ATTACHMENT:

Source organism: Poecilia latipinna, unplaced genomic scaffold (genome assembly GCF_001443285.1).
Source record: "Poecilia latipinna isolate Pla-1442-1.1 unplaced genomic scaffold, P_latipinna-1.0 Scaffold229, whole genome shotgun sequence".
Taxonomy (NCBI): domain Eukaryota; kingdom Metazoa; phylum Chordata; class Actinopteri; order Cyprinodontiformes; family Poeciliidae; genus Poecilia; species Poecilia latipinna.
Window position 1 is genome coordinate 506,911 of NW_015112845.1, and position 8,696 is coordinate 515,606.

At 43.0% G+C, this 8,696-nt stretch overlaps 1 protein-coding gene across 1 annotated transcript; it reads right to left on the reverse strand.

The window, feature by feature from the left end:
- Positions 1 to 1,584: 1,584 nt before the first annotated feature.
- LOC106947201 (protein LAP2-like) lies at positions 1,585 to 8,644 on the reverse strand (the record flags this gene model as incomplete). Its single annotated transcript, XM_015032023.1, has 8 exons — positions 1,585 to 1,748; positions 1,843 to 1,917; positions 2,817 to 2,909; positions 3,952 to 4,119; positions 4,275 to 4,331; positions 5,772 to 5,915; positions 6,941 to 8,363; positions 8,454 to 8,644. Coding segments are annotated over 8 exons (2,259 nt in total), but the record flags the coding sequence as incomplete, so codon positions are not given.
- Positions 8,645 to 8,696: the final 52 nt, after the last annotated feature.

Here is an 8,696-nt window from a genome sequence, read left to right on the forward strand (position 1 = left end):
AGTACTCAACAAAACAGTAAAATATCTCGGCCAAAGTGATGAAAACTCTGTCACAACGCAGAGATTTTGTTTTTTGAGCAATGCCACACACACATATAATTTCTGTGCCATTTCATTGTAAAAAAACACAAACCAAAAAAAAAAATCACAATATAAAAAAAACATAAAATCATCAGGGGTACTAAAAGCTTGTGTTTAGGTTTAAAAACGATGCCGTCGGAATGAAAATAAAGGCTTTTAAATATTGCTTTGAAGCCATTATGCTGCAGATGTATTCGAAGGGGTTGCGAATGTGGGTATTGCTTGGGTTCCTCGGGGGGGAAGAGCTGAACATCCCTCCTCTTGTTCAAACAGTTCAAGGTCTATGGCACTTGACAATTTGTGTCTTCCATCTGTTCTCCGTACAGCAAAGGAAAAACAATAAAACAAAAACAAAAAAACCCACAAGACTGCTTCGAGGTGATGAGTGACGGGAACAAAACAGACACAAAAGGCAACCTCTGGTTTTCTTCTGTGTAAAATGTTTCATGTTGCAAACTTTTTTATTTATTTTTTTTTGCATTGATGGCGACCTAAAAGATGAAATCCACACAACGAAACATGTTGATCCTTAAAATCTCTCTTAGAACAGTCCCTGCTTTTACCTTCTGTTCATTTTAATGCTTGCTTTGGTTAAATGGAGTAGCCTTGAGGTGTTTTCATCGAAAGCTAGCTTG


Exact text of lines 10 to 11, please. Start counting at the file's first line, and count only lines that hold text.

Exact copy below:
Here is an 8,696-nt window from a genome sequence, read left to right on the forward strand (position 1 = left end):
AGTACTCAACAAAACAGTAAAATATCTCGGCCAAAGTGATGAAAACTCTGTCACAACGCAGAGATTTTGTTTTTTGAGCAATGCCACACACACATATAATTTCTGTGCCATTTCATTGTAAAAAAACACAAACCAAAAAAAAAAATCACAATATAAAAAAAACATAAAATCATCAGGGGTACTAAAAGCTTGTGTTTAGGTTTAAAAACGATGCCGTCGGAATGAAAATAAAGGCTTTTAAATATTGCTTTGAAGCCATTATGCTGCAGATGTATTCGAAGGGGTTGCGAATGTGGGTATTGCTTGGGTTCCTCGGGGGGGAAGAGCTGAACATCCCTCCTCTTGTTCAAACAGTTCAAGGTCTATGGCACTTGACAATTTGTGTCTTCCATCTGTTCTCCGTACAGCAAAGGAAAAACAATAAAACAAAAACAAAAAAACCCACAAGACTGCTTCGAGGTGATGAGTGACGGGAACAAAACAGACACAAAAGGCAACCTCTGGTTTTCTTCTGTGTAAAATGTTTCATGTTGCAAACTTTTTTATTTATTTTTTTTTGCATTGATGGCGACCTAAAAGATGAAATCCACACAACGAAACATGTTGATCCTTAAAATCTCTCTTAGAACAGTCCCTGCTTTTACCTTCTGTTCATTTTAATGCTTGCTTTGGTTAAATGGAGTAGCCTTGAGGTGTTTTCATCGAAAGCTAGCTTG